Collections For Homeowners’ Associations
No one, whether a member of a community association board or a unit owner, enjoys the collections process. However, living in a community association comes with the requirement to pay all the required fees and assessments; a failure to do so means that the board must enforce collections proceedings against owners, which can be a process fraught with tension. Understanding the nuts and bolts of the process can be helpful.
Transparency Is Required
Because assessments and fees are the lifeblood of a community association, Florida gives homeowners’ associations and condo boards a considerable legal arsenal to use in obtaining payment. However, along with this freedom to use many different tools comes the responsibility not to start with the ‘nuclear’ option; rather, a board must act proportionately. In addition, while it is not specifically required, many associations also make a point of having a clearly written policy with regard to collections.
The first major step in the collections process for community associations is to send the delinquent owner a Notice of Delinquent Assessment; this comes with a 30-day period in which the amount can be paid off with no repercussions. If no payment is made, however, the association can take action after that 30-day period. It can also begin to assess late fees and interest, as long as the amounts are in keeping with the law and with the association’s governing documents.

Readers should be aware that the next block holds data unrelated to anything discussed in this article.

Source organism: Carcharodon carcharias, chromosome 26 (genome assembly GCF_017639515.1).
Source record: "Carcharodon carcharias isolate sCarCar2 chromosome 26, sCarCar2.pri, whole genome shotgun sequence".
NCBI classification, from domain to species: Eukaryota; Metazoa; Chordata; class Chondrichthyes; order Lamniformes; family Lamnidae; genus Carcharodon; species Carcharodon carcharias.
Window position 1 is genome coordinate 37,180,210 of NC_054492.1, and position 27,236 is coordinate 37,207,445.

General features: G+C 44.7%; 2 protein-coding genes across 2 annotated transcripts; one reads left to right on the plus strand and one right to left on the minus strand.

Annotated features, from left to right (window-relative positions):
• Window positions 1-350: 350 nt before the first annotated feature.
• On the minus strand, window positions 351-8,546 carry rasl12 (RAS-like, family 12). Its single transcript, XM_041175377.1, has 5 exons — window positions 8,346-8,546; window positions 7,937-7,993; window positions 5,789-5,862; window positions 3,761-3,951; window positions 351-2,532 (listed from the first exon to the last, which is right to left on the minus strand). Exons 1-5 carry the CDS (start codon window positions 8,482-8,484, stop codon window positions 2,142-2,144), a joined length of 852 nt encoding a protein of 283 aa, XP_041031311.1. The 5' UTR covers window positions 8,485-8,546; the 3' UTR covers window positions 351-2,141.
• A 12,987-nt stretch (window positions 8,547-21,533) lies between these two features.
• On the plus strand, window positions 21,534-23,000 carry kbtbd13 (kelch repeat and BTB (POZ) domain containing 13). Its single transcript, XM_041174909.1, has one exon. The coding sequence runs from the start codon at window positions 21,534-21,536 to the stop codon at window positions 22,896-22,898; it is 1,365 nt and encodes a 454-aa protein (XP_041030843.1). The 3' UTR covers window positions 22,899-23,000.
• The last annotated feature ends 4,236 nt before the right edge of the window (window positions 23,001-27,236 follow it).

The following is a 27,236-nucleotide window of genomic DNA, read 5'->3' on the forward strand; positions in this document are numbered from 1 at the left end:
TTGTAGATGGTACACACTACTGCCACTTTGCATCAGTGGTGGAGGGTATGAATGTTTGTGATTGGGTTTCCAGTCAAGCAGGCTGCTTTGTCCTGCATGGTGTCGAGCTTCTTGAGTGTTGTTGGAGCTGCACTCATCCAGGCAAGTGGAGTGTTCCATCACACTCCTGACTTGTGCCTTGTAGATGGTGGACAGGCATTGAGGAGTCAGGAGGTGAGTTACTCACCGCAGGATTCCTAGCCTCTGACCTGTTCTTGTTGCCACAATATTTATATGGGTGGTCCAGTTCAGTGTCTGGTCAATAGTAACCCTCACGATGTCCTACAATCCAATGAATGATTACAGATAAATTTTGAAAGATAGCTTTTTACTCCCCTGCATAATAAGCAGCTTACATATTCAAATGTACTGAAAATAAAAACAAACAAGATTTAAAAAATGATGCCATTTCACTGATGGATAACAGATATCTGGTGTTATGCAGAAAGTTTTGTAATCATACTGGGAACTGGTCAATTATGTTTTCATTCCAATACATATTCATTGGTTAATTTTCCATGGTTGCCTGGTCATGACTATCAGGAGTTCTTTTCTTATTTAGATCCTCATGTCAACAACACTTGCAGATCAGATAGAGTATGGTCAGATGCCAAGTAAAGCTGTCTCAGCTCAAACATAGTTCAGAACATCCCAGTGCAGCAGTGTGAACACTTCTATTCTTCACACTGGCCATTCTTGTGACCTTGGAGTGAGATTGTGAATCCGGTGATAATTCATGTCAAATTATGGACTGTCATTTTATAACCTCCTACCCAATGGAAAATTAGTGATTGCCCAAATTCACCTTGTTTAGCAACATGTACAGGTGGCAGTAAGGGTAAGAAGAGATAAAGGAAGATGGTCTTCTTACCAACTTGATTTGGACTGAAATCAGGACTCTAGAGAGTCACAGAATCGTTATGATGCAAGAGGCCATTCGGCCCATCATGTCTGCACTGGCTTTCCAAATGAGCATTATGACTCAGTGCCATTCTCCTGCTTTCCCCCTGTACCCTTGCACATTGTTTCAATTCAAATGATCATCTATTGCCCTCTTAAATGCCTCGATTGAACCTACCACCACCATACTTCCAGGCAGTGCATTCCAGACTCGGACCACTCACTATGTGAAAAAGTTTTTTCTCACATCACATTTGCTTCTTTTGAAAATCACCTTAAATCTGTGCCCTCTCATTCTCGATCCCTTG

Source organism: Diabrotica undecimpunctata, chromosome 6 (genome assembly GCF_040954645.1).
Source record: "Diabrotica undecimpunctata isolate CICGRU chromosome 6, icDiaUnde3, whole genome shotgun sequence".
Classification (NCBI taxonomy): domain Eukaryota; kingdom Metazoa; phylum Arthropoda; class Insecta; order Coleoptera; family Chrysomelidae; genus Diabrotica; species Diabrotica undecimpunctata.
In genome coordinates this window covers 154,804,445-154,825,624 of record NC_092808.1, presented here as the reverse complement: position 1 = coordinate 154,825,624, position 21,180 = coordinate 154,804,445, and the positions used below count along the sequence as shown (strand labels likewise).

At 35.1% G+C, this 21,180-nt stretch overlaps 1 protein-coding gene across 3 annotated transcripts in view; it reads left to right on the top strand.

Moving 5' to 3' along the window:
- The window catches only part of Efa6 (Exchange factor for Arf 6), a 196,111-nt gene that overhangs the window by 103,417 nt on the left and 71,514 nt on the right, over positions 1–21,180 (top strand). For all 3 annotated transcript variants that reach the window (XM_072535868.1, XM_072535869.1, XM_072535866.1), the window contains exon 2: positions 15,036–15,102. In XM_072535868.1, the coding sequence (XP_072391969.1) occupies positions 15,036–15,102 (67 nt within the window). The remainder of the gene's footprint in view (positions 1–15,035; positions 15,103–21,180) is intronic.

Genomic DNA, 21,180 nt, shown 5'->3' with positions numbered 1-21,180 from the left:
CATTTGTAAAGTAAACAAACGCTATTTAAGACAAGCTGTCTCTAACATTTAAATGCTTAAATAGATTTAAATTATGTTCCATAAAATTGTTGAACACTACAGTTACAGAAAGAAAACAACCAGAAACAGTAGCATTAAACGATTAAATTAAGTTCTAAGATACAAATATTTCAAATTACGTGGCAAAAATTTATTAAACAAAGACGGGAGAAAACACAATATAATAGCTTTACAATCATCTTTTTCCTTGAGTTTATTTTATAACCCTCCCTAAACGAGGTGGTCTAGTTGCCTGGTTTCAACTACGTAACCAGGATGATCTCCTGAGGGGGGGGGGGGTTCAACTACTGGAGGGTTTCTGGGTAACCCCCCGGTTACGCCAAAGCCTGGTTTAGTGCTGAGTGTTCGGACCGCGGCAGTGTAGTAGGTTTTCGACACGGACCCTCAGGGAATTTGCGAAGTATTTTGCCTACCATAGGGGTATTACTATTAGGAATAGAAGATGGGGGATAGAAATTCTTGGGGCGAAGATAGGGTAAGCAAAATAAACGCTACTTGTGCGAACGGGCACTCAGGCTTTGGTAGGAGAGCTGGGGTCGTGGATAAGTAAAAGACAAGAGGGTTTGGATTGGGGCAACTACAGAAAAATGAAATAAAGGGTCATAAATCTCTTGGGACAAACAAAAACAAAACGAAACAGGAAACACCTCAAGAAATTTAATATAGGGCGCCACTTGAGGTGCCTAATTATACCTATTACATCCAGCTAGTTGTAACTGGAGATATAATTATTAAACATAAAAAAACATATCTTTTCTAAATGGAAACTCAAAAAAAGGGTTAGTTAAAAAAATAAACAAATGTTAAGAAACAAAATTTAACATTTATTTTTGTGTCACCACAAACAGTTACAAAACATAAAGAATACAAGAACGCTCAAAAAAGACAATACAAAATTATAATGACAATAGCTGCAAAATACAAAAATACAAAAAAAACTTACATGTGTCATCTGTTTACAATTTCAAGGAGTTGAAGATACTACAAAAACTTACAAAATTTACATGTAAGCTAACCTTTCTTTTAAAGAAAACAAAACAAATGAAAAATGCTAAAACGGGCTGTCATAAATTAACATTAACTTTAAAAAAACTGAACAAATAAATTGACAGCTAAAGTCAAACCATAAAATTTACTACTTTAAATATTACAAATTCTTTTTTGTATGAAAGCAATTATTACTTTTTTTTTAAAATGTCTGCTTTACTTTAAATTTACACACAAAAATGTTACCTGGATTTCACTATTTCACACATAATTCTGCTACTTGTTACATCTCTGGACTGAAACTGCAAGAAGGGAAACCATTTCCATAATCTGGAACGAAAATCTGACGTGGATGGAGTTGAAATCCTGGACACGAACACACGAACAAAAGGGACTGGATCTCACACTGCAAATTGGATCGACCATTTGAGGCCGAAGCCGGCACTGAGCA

Consequences Are Potentially Serious
If informing the owner of the delinquent assessment does not result in payment, another tool the association can use to compel the owner is recording a lien on the unit in question. It is not uncommon for an association to have a lien on the parcel as guarantee for assessments to be paid – and if an owner is delinquent, the association can simply record their lien in the appropriate county, which means that if the debt is not paid, the association may foreclose on the unit or parcel.
One thing to keep in mind if you owe assessments to your community association is that very often, the association will hire a third-party collections firm to deal with the issue. If they do, it is crucial to understand that they must conform to more rules and regulations than a homeowners’ association or condo board. The federal Fair Debt Collection Practices Act (FDCPA) applies to third-party debt collectors, and it requires that they must follow certain rules in order for their collections to be legitimate.
Call A Tampa Community Association Attorney
In general, no one wants to be delinquent on assessments – but sometimes, things simply happen. If you have questions about your rights in this matter, a Tampa community association attorney from the Seward Law Office can help to clarify things. We are ready and willing to try and assist you – contact us today to schedule a consultation.